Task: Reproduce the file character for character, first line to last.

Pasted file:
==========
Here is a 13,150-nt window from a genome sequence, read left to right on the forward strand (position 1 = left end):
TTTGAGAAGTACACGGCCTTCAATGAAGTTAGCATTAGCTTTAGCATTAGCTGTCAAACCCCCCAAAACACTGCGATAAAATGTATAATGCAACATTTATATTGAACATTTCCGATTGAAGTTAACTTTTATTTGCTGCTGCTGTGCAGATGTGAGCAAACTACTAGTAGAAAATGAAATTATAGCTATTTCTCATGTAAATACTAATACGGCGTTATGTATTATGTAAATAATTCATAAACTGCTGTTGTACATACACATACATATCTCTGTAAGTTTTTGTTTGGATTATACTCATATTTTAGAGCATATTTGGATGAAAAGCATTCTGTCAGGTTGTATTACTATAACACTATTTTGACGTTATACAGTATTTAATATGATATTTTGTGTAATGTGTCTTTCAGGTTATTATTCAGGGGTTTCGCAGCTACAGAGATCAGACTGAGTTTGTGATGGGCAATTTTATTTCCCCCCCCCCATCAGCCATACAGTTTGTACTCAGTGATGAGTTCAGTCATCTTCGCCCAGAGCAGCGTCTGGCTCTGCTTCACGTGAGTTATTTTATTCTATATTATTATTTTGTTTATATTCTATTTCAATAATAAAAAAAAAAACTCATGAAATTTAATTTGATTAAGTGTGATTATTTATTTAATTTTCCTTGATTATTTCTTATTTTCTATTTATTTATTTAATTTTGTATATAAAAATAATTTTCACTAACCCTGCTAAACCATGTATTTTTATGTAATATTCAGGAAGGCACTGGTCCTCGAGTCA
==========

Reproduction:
Here is a 13,150-nt window from a genome sequence, read left to right on the forward strand (position 1 = left end):
TTTGAGAAGTACACGGCCTTCAATGAAGTTAGCATTAGCTTTAGCATTAGCTGTCAAACCCCCCAAAACACTGCGATAAAATGTATAATGCAACATTTATATTGAACATTTCCGATTGAAGTTAACTTTTATTTGCTGCTGCTGTGCAGATGTGAGCAAACTACTAGTAGAAAATGAAATTATAGCTATTTCTCATGTAAATACTAATACGGCGTTATGTATTATGTAAATAATTCATAAACTGCTGTTGTACATACACATACATATCTCTGTAAGTTTTTGTTTGGATTATACTCATATTTTAGAGCATATTTGGATGAAAAGCATTCTGTCAGGTTGTATTACTATAACACTATTTTGACGTTATACAGTATTTAATATGATATTTTGTGTAATGTGTCTTTCAGGTTATTATTCAGGGGTTTCGCAGCTACAGAGATCAGACTGAGTTTGTGATGGGCAATTTTATTTCCCCCCCCCCATCAGCCATACAGTTTGTACTCAGTGATGAGTTCAGTCATCTTCGCCCAGAGCAGCGTCTGGCTCTGCTTCACGTGAGTTATTTTATTCTATATTATTATTTTGTTTATATTCTATTTCAATAATAAAAAAAAAAACTCATGAAATTTAATTTGATTAAGTGTGATTATTTATTTAATTTTCCTTGATTATTTCTTATTTTCTATTTATTTATTTAATTTTGTATATAAAAATAATTTTCACTAACCCTGCTAAACCATGTATTTTTATGTAATATTCAGGAAGGCACTGGTCCTCGAGTCA